The latest WARC Global Ad Trends report, which focuses on sponsorship, says that brand spend – inclusive of rights but excluding activation – is expected to rise 4.9% to reach $65.8bn worldwide this year.
When compared to paid media, sponsorship is the second-fastest growing advertising channel behind internet formats, the report notes.
Most of this money is going to sports properties, and 2018 benefited from the FIFA World Cup in Russia, which is thought to have attracted $1.7bn worth of deals.
And despite the spread of streaming into sport (the Russia World Cup was the most-streamed sporting event in history), TV is still king for such events: World Cup matches reach 44% of the global population in-home via television.
Overall, the Global Ad Trends report says that North America makes up the greatest share of sponsorship spend (36.8%, or $23.1bn), followed by Europe (26.6% or $16.7bn), Asia-Pacific (25.0% or $15.7bn), Latin America (7.2% or $4.5bn), and then the Middle East & Africa (4.3% or $2.7bn).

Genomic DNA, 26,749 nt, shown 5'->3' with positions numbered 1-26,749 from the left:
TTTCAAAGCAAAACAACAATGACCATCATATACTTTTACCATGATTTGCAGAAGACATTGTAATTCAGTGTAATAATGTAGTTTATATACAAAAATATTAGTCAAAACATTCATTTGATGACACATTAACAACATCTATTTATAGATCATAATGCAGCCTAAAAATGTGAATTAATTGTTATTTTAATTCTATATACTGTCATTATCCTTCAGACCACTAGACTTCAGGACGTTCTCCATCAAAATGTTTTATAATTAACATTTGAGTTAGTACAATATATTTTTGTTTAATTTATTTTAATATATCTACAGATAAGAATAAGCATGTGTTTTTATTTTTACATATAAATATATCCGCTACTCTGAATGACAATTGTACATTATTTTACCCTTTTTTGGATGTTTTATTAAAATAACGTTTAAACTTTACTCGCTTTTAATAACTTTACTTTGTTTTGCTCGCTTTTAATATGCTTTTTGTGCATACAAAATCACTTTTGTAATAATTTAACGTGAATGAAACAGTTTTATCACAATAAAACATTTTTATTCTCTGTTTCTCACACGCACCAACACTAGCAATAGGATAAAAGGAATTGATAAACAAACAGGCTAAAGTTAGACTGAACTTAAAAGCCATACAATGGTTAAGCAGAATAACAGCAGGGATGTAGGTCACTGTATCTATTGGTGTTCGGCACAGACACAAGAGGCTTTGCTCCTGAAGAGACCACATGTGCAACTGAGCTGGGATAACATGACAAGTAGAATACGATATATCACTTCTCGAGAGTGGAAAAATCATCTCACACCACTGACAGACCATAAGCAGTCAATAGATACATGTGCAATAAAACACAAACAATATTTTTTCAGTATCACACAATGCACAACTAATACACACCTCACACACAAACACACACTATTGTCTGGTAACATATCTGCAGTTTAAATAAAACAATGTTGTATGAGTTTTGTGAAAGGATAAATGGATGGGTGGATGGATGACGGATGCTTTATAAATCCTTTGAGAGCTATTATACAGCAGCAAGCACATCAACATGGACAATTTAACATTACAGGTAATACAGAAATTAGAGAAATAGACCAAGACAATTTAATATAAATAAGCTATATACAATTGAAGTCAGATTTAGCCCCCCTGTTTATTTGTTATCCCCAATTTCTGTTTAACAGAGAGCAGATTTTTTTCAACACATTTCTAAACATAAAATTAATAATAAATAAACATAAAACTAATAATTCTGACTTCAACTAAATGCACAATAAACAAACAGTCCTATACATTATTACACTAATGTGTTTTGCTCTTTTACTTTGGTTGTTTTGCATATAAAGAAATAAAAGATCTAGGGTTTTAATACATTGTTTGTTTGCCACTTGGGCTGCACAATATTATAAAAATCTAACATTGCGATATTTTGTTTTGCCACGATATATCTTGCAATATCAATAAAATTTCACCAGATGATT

This spending is principally used to drive brand metrics and reach as sponsorship fits into the ‘upper-funnel’ of a marketing plan.
But only 19% of sponsorship professionals are confident that they can actually measure the business value return of the sponsorships they undertake.
Further, only 37% of practitioners have a standardised process for measuring sponsorship – and these often rely on digital and social media metrics, which, the Association of National Advertisers (ANA) has said, provide a “distracting noise” due to their weak relationship to sales.
Possibly by way of remedy, the share of marketers activating sponsorships through experiential live events has risen to two-thirds (65%) over the past year.
James McDonald, Data Editor, WARC, observed that, in a world of fragmented audiences, sport remains able to “generate an engaged, mass audience which sponsors can reach, before amplifying their campaigns via social media and experiential events”.
And while sponsorships can drive brand awareness and consideration in much the same way as TV, he added that there remains “[a] knowledge gap between brand impact and sales impact”.
Sourced from WARC